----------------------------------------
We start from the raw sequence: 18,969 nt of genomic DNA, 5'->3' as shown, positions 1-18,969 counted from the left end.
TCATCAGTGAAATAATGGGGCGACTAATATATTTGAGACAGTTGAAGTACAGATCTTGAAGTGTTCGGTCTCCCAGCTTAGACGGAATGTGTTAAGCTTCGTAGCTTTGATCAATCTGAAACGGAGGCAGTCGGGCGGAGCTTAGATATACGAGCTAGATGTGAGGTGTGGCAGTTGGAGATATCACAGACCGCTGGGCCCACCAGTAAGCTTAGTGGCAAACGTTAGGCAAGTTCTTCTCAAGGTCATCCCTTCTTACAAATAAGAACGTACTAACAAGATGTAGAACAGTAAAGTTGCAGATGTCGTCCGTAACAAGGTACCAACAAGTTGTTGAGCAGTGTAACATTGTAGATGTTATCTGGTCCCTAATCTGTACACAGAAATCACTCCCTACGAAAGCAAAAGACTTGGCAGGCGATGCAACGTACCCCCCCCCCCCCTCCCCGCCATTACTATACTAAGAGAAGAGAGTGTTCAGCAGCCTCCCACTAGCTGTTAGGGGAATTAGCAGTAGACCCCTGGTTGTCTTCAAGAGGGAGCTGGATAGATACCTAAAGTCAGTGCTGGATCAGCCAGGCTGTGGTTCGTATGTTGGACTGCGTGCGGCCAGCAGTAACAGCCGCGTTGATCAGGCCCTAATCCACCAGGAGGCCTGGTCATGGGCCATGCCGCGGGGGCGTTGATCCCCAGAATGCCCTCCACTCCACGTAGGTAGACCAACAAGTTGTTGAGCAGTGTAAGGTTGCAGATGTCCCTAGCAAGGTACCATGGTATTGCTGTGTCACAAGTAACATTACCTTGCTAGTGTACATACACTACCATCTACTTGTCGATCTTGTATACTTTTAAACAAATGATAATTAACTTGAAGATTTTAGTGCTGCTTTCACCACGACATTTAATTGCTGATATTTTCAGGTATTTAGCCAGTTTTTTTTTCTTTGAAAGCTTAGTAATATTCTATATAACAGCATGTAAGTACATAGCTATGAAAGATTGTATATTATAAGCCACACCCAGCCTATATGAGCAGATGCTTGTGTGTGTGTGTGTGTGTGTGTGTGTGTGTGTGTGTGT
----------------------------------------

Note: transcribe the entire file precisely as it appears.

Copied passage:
We start from the raw sequence: 18,969 nt of genomic DNA, 5'->3' as shown, positions 1-18,969 counted from the left end.
TCATCAGTGAAATAATGGGGCGACTAATATATTTGAGACAGTTGAAGTACAGATCTTGAAGTGTTCGGTCTCCCAGCTTAGACGGAATGTGTTAAGCTTCGTAGCTTTGATCAATCTGAAACGGAGGCAGTCGGGCGGAGCTTAGATATACGAGCTAGATGTGAGGTGTGGCAGTTGGAGATATCACAGACCGCTGGGCCCACCAGTAAGCTTAGTGGCAAACGTTAGGCAAGTTCTTCTCAAGGTCATCCCTTCTTACAAATAAGAACGTACTAACAAGATGTAGAACAGTAAAGTTGCAGATGTCGTCCGTAACAAGGTACCAACAAGTTGTTGAGCAGTGTAACATTGTAGATGTTATCTGGTCCCTAATCTGTACACAGAAATCACTCCCTACGAAAGCAAAAGACTTGGCAGGCGATGCAACGTACCCCCCCCCCCCCTCCCCGCCATTACTATACTAAGAGAAGAGAGTGTTCAGCAGCCTCCCACTAGCTGTTAGGGGAATTAGCAGTAGACCCCTGGTTGTCTTCAAGAGGGAGCTGGATAGATACCTAAAGTCAGTGCTGGATCAGCCAGGCTGTGGTTCGTATGTTGGACTGCGTGCGGCCAGCAGTAACAGCCGCGTTGATCAGGCCCTAATCCACCAGGAGGCCTGGTCATGGGCCATGCCGCGGGGGCGTTGATCCCCAGAATGCCCTCCACTCCACGTAGGTAGACCAACAAGTTGTTGAGCAGTGTAAGGTTGCAGATGTCCCTAGCAAGGTACCATGGTATTGCTGTGTCACAAGTAACATTACCTTGCTAGTGTACATACACTACCATCTACTTGTCGATCTTGTATACTTTTAAACAAATGATAATTAACTTGAAGATTTTAGTGCTGCTTTCACCACGACATTTAATTGCTGATATTTTCAGGTATTTAGCCAGTTTTTTTTTCTTTGAAAGCTTAGTAATATTCTATATAACAGCATGTAAGTACATAGCTATGAAAGATTGTATATTATAAGCCACACCCAGCCTATATGAGCAGATGCTTGTGTGTGTGTGTGTGTGTGTGTGTGTGTGTGTGTGTGT